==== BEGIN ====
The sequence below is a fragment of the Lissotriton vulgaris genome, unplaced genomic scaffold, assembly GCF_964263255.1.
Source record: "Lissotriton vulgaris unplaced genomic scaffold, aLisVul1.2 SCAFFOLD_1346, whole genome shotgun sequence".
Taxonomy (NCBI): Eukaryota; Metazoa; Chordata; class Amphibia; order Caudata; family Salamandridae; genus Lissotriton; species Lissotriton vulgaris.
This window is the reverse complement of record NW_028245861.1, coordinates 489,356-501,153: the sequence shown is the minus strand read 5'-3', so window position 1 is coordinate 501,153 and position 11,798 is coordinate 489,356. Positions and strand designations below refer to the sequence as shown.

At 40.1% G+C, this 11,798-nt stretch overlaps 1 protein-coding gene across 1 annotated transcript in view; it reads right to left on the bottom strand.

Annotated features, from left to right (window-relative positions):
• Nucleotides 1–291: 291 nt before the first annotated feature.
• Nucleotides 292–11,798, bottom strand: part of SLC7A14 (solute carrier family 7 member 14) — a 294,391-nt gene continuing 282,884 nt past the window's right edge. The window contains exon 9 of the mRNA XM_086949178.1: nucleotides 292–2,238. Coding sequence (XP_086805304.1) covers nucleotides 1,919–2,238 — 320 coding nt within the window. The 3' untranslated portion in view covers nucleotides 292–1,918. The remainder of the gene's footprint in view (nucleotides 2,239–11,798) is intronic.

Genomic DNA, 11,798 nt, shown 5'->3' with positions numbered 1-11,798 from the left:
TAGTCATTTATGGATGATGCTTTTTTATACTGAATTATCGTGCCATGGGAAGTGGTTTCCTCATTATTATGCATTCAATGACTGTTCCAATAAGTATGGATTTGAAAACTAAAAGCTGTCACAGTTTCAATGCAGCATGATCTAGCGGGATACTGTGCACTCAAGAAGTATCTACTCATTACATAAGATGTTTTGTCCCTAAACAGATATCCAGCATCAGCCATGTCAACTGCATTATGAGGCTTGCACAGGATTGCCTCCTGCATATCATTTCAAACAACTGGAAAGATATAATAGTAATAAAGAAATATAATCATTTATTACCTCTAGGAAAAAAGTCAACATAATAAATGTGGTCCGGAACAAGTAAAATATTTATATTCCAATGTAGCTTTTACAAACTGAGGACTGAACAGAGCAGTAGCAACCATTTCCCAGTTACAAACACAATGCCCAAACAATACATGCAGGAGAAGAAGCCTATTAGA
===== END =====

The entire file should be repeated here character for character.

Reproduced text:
The sequence below is a fragment of the Lissotriton vulgaris genome, unplaced genomic scaffold, assembly GCF_964263255.1.
Source record: "Lissotriton vulgaris unplaced genomic scaffold, aLisVul1.2 SCAFFOLD_1346, whole genome shotgun sequence".
Taxonomy (NCBI): Eukaryota; Metazoa; Chordata; class Amphibia; order Caudata; family Salamandridae; genus Lissotriton; species Lissotriton vulgaris.
This window is the reverse complement of record NW_028245861.1, coordinates 489,356-501,153: the sequence shown is the minus strand read 5'-3', so window position 1 is coordinate 501,153 and position 11,798 is coordinate 489,356. Positions and strand designations below refer to the sequence as shown.

At 40.1% G+C, this 11,798-nt stretch overlaps 1 protein-coding gene across 1 annotated transcript in view; it reads right to left on the bottom strand.

Annotated features, from left to right (window-relative positions):
• Nucleotides 1–291: 291 nt before the first annotated feature.
• Nucleotides 292–11,798, bottom strand: part of SLC7A14 (solute carrier family 7 member 14) — a 294,391-nt gene continuing 282,884 nt past the window's right edge. The window contains exon 9 of the mRNA XM_086949178.1: nucleotides 292–2,238. Coding sequence (XP_086805304.1) covers nucleotides 1,919–2,238 — 320 coding nt within the window. The 3' untranslated portion in view covers nucleotides 292–1,918. The remainder of the gene's footprint in view (nucleotides 2,239–11,798) is intronic.

Genomic DNA, 11,798 nt, shown 5'->3' with positions numbered 1-11,798 from the left:
TAGTCATTTATGGATGATGCTTTTTTATACTGAATTATCGTGCCATGGGAAGTGGTTTCCTCATTATTATGCATTCAATGACTGTTCCAATAAGTATGGATTTGAAAACTAAAAGCTGTCACAGTTTCAATGCAGCATGATCTAGCGGGATACTGTGCACTCAAGAAGTATCTACTCATTACATAAGATGTTTTGTCCCTAAACAGATATCCAGCATCAGCCATGTCAACTGCATTATGAGGCTTGCACAGGATTGCCTCCTGCATATCATTTCAAACAACTGGAAAGATATAATAGTAATAAAGAAATATAATCATTTATTACCTCTAGGAAAAAAGTCAACATAATAAATGTGGTCCGGAACAAGTAAAATATTTATATTCCAATGTAGCTTTTACAAACTGAGGACTGAACAGAGCAGTAGCAACCATTTCCCAGTTACAAACACAATGCCCAAACAATACATGCAGGAGAAGAAGCCTATTAGA